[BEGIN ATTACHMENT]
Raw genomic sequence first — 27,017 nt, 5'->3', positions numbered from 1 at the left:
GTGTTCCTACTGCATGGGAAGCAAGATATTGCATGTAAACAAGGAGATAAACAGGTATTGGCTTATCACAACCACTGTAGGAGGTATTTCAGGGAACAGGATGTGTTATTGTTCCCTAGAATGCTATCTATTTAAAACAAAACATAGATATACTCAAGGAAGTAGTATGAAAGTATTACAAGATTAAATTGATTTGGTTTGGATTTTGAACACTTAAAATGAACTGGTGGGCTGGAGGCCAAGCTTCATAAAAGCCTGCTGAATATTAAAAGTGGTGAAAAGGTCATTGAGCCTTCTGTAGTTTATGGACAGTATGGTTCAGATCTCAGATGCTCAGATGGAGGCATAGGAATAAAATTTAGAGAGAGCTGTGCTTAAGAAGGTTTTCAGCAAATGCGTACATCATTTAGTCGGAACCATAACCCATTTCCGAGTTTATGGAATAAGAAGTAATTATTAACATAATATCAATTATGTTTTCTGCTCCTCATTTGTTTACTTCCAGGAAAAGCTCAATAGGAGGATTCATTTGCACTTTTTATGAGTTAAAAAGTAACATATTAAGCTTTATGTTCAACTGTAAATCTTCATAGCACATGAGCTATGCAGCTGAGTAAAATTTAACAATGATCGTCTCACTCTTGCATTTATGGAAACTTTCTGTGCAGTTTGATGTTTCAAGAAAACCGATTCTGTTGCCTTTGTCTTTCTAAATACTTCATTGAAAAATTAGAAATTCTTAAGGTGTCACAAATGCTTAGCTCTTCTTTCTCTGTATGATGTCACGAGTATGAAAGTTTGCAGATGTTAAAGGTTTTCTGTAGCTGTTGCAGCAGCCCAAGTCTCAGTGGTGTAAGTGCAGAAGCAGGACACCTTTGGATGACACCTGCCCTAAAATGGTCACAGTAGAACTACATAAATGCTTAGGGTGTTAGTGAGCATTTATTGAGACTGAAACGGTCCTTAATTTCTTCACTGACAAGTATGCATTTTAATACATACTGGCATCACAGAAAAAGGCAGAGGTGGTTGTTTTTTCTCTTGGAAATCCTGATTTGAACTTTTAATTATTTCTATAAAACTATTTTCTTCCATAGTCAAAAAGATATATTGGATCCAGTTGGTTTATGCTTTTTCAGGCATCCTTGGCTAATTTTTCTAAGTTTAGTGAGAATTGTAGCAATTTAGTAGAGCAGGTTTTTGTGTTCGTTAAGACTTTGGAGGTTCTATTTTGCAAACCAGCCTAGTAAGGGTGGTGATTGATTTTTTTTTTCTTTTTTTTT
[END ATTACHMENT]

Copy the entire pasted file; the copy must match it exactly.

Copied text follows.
Raw genomic sequence first — 27,017 nt, 5'->3', positions numbered from 1 at the left:
GTGTTCCTACTGCATGGGAAGCAAGATATTGCATGTAAACAAGGAGATAAACAGGTATTGGCTTATCACAACCACTGTAGGAGGTATTTCAGGGAACAGGATGTGTTATTGTTCCCTAGAATGCTATCTATTTAAAACAAAACATAGATATACTCAAGGAAGTAGTATGAAAGTATTACAAGATTAAATTGATTTGGTTTGGATTTTGAACACTTAAAATGAACTGGTGGGCTGGAGGCCAAGCTTCATAAAAGCCTGCTGAATATTAAAAGTGGTGAAAAGGTCATTGAGCCTTCTGTAGTTTATGGACAGTATGGTTCAGATCTCAGATGCTCAGATGGAGGCATAGGAATAAAATTTAGAGAGAGCTGTGCTTAAGAAGGTTTTCAGCAAATGCGTACATCATTTAGTCGGAACCATAACCCATTTCCGAGTTTATGGAATAAGAAGTAATTATTAACATAATATCAATTATGTTTTCTGCTCCTCATTTGTTTACTTCCAGGAAAAGCTCAATAGGAGGATTCATTTGCACTTTTTATGAGTTAAAAAGTAACATATTAAGCTTTATGTTCAACTGTAAATCTTCATAGCACATGAGCTATGCAGCTGAGTAAAATTTAACAATGATCGTCTCACTCTTGCATTTATGGAAACTTTCTGTGCAGTTTGATGTTTCAAGAAAACCGATTCTGTTGCCTTTGTCTTTCTAAATACTTCATTGAAAAATTAGAAATTCTTAAGGTGTCACAAATGCTTAGCTCTTCTTTCTCTGTATGATGTCACGAGTATGAAAGTTTGCAGATGTTAAAGGTTTTCTGTAGCTGTTGCAGCAGCCCAAGTCTCAGTGGTGTAAGTGCAGAAGCAGGACACCTTTGGATGACACCTGCCCTAAAATGGTCACAGTAGAACTACATAAATGCTTAGGGTGTTAGTGAGCATTTATTGAGACTGAAACGGTCCTTAATTTCTTCACTGACAAGTATGCATTTTAATACATACTGGCATCACAGAAAAAGGCAGAGGTGGTTGTTTTTTCTCTTGGAAATCCTGATTTGAACTTTTAATTATTTCTATAAAACTATTTTCTTCCATAGTCAAAAAGATATATTGGATCCAGTTGGTTTATGCTTTTTCAGGCATCCTTGGCTAATTTTTCTAAGTTTAGTGAGAATTGTAGCAATTTAGTAGAGCAGGTTTTTGTGTTCGTTAAGACTTTGGAGGTTCTATTTTGCAAACCAGCCTAGTAAGGGTGGTGATTGATTTTTTTTTTCTTTTTTTTT